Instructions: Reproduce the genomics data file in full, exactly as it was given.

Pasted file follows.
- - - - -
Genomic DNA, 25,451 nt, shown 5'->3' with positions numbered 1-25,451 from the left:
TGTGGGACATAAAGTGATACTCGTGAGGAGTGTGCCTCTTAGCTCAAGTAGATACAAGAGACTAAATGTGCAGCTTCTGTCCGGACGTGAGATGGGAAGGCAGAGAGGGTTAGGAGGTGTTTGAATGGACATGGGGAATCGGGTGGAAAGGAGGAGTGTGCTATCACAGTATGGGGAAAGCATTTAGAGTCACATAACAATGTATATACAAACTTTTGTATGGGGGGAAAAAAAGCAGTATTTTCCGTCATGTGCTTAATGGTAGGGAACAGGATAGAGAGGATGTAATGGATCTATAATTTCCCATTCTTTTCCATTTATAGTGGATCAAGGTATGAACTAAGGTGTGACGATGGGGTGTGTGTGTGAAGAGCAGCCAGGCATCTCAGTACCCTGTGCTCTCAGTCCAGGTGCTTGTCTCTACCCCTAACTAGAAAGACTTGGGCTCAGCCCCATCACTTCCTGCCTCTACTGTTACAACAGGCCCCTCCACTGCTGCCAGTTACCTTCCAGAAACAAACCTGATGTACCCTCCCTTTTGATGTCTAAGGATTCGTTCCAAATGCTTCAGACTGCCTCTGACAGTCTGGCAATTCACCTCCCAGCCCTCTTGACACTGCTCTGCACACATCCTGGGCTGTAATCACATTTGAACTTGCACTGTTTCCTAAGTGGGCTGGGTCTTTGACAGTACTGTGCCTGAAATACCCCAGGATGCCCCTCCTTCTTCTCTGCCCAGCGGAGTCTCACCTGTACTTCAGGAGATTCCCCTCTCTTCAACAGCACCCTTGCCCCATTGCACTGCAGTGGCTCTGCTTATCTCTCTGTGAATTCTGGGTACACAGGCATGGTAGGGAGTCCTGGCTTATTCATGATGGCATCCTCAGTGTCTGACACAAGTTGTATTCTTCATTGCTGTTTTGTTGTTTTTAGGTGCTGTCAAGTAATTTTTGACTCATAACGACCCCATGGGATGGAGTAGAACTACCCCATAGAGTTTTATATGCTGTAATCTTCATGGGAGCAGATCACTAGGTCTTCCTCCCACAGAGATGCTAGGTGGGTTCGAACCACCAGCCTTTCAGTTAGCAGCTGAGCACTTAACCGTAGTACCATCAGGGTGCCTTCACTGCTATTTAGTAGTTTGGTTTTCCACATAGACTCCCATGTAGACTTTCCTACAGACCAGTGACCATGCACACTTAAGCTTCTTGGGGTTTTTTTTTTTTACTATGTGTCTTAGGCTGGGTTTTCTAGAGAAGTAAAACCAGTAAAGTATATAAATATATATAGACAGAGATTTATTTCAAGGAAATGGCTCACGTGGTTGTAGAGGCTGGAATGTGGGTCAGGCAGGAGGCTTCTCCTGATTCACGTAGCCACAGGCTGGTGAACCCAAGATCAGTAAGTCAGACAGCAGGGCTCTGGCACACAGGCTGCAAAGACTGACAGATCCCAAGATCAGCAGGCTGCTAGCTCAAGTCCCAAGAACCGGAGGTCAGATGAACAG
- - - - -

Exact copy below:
Genomic DNA, 25,451 nt, shown 5'->3' with positions numbered 1-25,451 from the left:
TGTGGGACATAAAGTGATACTCGTGAGGAGTGTGCCTCTTAGCTCAAGTAGATACAAGAGACTAAATGTGCAGCTTCTGTCCGGACGTGAGATGGGAAGGCAGAGAGGGTTAGGAGGTGTTTGAATGGACATGGGGAATCGGGTGGAAAGGAGGAGTGTGCTATCACAGTATGGGGAAAGCATTTAGAGTCACATAACAATGTATATACAAACTTTTGTATGGGGGGAAAAAAAGCAGTATTTTCCGTCATGTGCTTAATGGTAGGGAACAGGATAGAGAGGATGTAATGGATCTATAATTTCCCATTCTTTTCCATTTATAGTGGATCAAGGTATGAACTAAGGTGTGACGATGGGGTGTGTGTGTGAAGAGCAGCCAGGCATCTCAGTACCCTGTGCTCTCAGTCCAGGTGCTTGTCTCTACCCCTAACTAGAAAGACTTGGGCTCAGCCCCATCACTTCCTGCCTCTACTGTTACAACAGGCCCCTCCACTGCTGCCAGTTACCTTCCAGAAACAAACCTGATGTACCCTCCCTTTTGATGTCTAAGGATTCGTTCCAAATGCTTCAGACTGCCTCTGACAGTCTGGCAATTCACCTCCCAGCCCTCTTGACACTGCTCTGCACACATCCTGGGCTGTAATCACATTTGAACTTGCACTGTTTCCTAAGTGGGCTGGGTCTTTGACAGTACTGTGCCTGAAATACCCCAGGATGCCCCTCCTTCTTCTCTGCCCAGCGGAGTCTCACCTGTACTTCAGGAGATTCCCCTCTCTTCAACAGCACCCTTGCCCCATTGCACTGCAGTGGCTCTGCTTATCTCTCTGTGAATTCTGGGTACACAGGCATGGTAGGGAGTCCTGGCTTATTCATGATGGCATCCTCAGTGTCTGACACAAGTTGTATTCTTCATTGCTGTTTTGTTGTTTTTAGGTGCTGTCAAGTAATTTTTGACTCATAACGACCCCATGGGATGGAGTAGAACTACCCCATAGAGTTTTATATGCTGTAATCTTCATGGGAGCAGATCACTAGGTCTTCCTCCCACAGAGATGCTAGGTGGGTTCGAACCACCAGCCTTTCAGTTAGCAGCTGAGCACTTAACCGTAGTACCATCAGGGTGCCTTCACTGCTATTTAGTAGTTTGGTTTTCCACATAGACTCCCATGTAGACTTTCCTACAGACCAGTGACCATGCACACTTAAGCTTCTTGGGGTTTTTTTTTTTTACTATGTGTCTTAGGCTGGGTTTTCTAGAGAAGTAAAACCAGTAAAGTATATAAATATATATAGACAGAGATTTATTTCAAGGAAATGGCTCACGTGGTTGTAGAGGCTGGAATGTGGGTCAGGCAGGAGGCTTCTCCTGATTCACGTAGCCACAGGCTGGTGAACCCAAGATCAGTAAGTCAGACAGCAGGGCTCTGGCACACAGGCTGCAAAGACTGACAGATCCCAAGATCAGCAGGCTGCTAGCTCAAGTCCCAAGAACCGGAGGTCAGATGAACAG